Associated Press White House correspondent Julie Pace, responding to a recent New York Times profile of national security adviser Ben Rhodes, says that the White House will view the article as “another example of how Washington doesn’t get what the Obama administration is trying to do” because the administration thinks that “they are the only smart ones in town.”
“Since this article came out, have you talked to people at the White House?” Chris Wallace, host of “Fox News Sunday,” asked Pace.
“Yeah, I mean, you know, it’s interesting because this White House really prides themselves on being the smartest kid in the room. That’s kind of their approach to so many things, they take that approach in dealing with the media, in dealing with Capitol Hill, in dealing with think tanks.”
“I think that what you saw in this article is a little bit about how the sausage is made, which is always kind of an ugly thing to look at, but I think that they look at this article and I think that they will probably take the criticism of it, which is plenty and coming from people that are even friendly to them, as just another example of how Washington doesn’t get what the Obama administration is trying to do. They really have this attitude, frankly, that they are the only smart ones in town and the only ones who kind of understand the goals here.”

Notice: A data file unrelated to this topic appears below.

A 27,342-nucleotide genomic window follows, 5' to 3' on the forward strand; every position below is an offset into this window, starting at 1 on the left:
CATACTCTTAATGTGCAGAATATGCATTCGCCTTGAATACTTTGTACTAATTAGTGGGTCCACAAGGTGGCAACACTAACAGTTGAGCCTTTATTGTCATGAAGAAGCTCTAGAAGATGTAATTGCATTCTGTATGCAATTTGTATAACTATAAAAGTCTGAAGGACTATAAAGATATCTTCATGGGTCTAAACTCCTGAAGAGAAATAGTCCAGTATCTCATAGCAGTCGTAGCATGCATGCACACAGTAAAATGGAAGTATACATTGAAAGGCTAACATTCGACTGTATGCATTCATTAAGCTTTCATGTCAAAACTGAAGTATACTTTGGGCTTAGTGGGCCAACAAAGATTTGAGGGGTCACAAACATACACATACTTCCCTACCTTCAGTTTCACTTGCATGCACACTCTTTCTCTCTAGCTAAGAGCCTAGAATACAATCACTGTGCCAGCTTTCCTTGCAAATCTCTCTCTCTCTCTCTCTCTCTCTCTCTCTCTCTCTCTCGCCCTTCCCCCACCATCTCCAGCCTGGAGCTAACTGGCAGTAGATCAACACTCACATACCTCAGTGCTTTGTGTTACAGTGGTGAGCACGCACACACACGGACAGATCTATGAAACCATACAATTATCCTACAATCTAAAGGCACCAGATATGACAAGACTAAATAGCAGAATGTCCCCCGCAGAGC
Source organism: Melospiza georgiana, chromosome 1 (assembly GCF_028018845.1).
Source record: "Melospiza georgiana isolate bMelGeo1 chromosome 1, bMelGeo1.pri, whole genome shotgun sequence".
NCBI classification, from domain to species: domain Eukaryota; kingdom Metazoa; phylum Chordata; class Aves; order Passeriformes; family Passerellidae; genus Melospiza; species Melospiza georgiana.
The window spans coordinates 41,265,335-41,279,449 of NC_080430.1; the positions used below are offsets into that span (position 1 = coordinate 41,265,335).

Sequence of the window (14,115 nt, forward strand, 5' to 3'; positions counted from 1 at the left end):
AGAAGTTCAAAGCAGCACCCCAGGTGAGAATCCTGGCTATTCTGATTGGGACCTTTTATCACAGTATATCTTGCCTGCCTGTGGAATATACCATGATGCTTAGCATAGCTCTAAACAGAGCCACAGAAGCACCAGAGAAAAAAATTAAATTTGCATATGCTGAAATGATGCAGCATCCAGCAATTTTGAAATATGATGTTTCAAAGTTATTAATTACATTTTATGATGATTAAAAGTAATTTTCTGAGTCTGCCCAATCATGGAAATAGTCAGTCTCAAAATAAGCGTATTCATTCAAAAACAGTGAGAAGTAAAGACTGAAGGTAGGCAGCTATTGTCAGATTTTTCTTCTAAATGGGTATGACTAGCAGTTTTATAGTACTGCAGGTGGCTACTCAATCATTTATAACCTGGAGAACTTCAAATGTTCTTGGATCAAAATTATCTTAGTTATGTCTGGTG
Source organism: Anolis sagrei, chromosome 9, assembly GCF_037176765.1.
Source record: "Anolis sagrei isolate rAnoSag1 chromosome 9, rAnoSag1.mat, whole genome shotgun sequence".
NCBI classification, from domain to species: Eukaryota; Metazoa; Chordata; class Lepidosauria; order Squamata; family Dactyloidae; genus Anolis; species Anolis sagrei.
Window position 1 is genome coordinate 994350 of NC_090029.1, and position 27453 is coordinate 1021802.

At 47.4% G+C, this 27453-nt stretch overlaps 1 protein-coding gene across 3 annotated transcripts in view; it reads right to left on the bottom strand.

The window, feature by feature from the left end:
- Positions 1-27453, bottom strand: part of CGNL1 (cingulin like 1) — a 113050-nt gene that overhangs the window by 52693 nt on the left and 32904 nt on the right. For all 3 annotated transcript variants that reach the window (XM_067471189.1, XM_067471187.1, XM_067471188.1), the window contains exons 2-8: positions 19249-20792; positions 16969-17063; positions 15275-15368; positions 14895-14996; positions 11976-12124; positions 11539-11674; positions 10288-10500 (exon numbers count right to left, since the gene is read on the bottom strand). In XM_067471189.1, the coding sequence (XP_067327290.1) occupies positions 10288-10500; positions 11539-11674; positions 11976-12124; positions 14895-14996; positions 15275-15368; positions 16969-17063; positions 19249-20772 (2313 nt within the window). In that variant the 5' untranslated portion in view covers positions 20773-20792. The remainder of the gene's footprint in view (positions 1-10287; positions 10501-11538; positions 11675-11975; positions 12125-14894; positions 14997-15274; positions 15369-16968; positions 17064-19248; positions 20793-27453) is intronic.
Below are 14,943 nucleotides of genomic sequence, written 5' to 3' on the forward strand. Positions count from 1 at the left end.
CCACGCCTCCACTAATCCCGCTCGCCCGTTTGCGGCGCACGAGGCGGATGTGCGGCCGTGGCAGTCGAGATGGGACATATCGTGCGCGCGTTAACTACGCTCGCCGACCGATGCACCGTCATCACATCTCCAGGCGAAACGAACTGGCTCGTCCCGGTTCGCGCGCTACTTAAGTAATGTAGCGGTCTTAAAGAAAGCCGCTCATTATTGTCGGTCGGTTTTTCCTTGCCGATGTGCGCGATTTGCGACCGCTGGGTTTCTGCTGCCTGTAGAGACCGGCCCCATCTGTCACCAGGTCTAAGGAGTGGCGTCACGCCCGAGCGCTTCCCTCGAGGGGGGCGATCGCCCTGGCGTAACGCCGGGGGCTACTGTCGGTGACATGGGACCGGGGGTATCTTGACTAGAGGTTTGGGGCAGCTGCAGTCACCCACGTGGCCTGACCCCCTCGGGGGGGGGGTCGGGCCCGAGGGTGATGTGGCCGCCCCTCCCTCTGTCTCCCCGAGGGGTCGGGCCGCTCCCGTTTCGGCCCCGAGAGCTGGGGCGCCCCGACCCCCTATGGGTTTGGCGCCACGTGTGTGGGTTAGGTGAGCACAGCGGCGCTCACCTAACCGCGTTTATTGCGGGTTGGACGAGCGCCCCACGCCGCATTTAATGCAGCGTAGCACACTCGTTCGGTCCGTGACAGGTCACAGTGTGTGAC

The May 5 profile of Rhodes written by David Samuels in The New York Times Magazine and titled “The Aspiring Novelist Who Became Obama’sForeign-Policy Guru” has been fraught with criticism.
The profile largely reveals Rhodes’ disdain for Washington journalists and the foreign policy establishment, and details how Rhodes, an aspiring novelist with a creative writing background and no prior foreign policy experience before joining the White House, crafted the deceptive narrative to sell the Iran deal to Congress and the public.
“The way in which most Americans have heard the story of the Iran deal presented … was largely manufactured for the purpose of selling the deal,” Samuels wrote in the profile. (RELATED: Here’s How Carefully Tended White House Propaganda Sold The Iran Deal)
“Like Obama, Rhodes is a storyteller who uses a writer’s tools to advance an agenda that is packaged as politics but is often quite personal,” Samuels said.
Wallace was surprised at Pace’s answer, saying, “I thought you were going to tell me that they are in a cold fury about what Ben Rhodes said.”
“I think that they are, if anything, being pretty defensive of what he said,” Pace responded. “Maybe they don’t necessarily like the way he said some of it, but I don’t necessarily think that they disagree with the larger message.”